Aww, crap.

By Grant Jacobs 28/03/2010

D’em shrews have shat in me again.

(Souce: ; image credit: .)
(Souce: Clarke et al, 2009 ; image credit: Chien Lee.)

Botanist Dr. Charles Clarke (Monash University, based at Monash’s Selangor campus) has published two research papers showing that the pitchers of mature pitcher plant Nepenthes lowii are opportunistic toilets rather than predatory traps.

Carnivorous pitcher plants typically have waxy interiors and other devices in their pitchers and narrow entrances to traps ants or other insects.

Insects are rare in the mountainous habitat of some pitcher plants, like Nepenthes lowii from Borneo and Sarawak. The carnivorous features typical of other pitcher plants are absent in mature Nepenthes lowii and the entrances to the pitchers are broad and open. (Juvenile plants have pitchers growing from ground level that are more typical of the carnivorous species and trap insects. It is the mature plants with their aerial pitchers that were studied.)

While Dr. Clarke had previously reported not observing rodents or invertebrates (insects) trapped in these plants’ pitchers, but observing animal droppings, suggesting an association with animals rather than insects.

In addition to the pitchers, these plants grow a ’lid,’ with glands that exude nectar.

Dr. Clarke’s research showed that these lids where the right size and geometry so that if a shrew were feeding on the nectar, it’s butt would be appropriately placed to defecate into the pitcher.

They tested this hypothesis and that it would provide a nitrogen source for the plants.

Nepenthes lowii Gunung Murud by Jeremiah Harris. (Source: wikipedia.)
Nepenthes lowii Gunung Murud by Jeremiah Harris. (Source: wikipedia.)

Field work in the mountains of Sarawak during 2008 showed that insect captures were rare, but the plants were visited by tree shrews (Tupaia montana), who would feed on the nectar and defecate into the pitchers. The shrews also scent mark the lids.

The lids are robust, able to carry the weight of the animals and the shape of the lid favours feeding in the appropriate orientation.

Using 15N isotope measurements from collected plants samples, they estimated that the plants got 57-100% of their nitrogen from the shrews, with the balance probably from the soil.

This indicates that a mutual benefit has evolved, where the plant offers nectar in exchange for nitrogen (and other minerals).

In more recent work, the group have confirmed that the geometry of these plants is adapted to match the body size of shrews by comparing several species of pitcher plants and the contents of the pitchers. They report that droppings were only found in pitchers with large openings with a lid placed at right angles to the opening, and with nectar glands the length of a tree shrew’s body away from the opening.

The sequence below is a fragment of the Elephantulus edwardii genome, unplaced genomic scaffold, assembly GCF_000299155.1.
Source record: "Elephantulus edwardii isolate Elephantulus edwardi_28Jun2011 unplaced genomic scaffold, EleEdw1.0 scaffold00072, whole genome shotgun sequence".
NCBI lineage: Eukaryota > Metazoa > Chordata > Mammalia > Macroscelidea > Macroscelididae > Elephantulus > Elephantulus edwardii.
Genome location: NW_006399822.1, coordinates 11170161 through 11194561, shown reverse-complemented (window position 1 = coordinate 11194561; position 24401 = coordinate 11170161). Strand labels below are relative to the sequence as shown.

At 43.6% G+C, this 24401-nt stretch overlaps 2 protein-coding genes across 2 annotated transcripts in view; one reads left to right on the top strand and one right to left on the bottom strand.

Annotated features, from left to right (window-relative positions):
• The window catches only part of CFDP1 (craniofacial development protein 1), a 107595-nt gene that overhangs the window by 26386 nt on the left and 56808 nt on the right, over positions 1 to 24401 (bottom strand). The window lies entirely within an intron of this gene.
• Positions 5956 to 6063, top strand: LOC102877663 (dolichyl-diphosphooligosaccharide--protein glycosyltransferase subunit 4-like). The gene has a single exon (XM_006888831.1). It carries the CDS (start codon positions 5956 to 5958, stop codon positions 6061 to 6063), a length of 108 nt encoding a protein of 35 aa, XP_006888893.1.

Carnivorous plants have acquired a faecal-collecting cousin, with the plant providing a tree-shrew feeding toilet that collects the droppings as a source of nitrogen.


ResearchBlogging.orgThis is an older story, which has already done the circuit, but not seeing any local take on it, I couldn’t help giving it another whirl… Hat tip to Benny Bleiman at Zooillogix for bringing this story to my attention.

When I was a kid I read way too much Gerald Durrell and imagined myself in places like the mountains of Sawarak. I’m envious that these guys have an excuse to go there, paid!


This post has been submitted for the NESCent travel award for the ScienceOnline2011 conference.


Chin, L., Moran, J., & Clarke, C. (2010). Trap geometry in three giant montane pitcher plant species from Borneo is a function of tree shrew body size New Phytologist, 186 (2), 461-470 DOI: 10.1111/j.1469-8137.2009.03166.x (Not open access.)

Clarke CM, Bauer U, Lee CC, Tuen AA, Rembold K, & Moran JA (2009). Tree shrew lavatories: a novel nitrogen sequestration strategy in a tropical pitcher plant. Biology letters, 5 (5), 632-5 PMID: 19515656 DOI: 10.1098/rsbl.2009.0311 (Open access)

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0 Responses to “Aww, crap.”

  • Oh, wonderful post, Grant! I have told my bio students to come on over & read it; directly relevant to something we were talking about in class today!

  • Im wondering – ( imaginatively 🙂 ) if infact that the scientist has looked into the composition of the nectar or even the scent of the plant . Could it possibly have a chemical in it that has laxitive effects , or encourages peristalisis to ensure that the shrews usage of the plant as a latrine . I brings to mind “dont shit where you eat ” haha.

  • It is a good thought; obviously it’d help matters if the shrews defecated there, not ate then defecated somewhere else. It’s a long time since I’ve read the paper (over 3 months ago), but my recollection is that they mention this possibility in the paper. It’s a shame the paper isn’t open access and you could read it yourself.

  • (All of this tongue-in-cheek, obviously.)


    Aww, c’mon. It’s the ultimate in green toilets. No toilet paper at all…

    Speaking of which—thinking like an entrepreneur—I wonder if there is a market for extra-large alpine pitcher plants as ‘green’ toilets for humans…

    You’d still be stuck with the vexing toilet paper issue, but could it be possible to bred the plants to digest them too? And growing a large pitcher plant indoors might have challenges of it’s own.

    Ah, the lateral-thinking minds of scientists, eh? (Seriously, composing toilets would be just a little more practical I suspect…)

  • @Grant

    Not sure I could “trust” any plant big enough for humans to poop it. Would be too scared it was some sort of triffid ready to swallow me whole – lol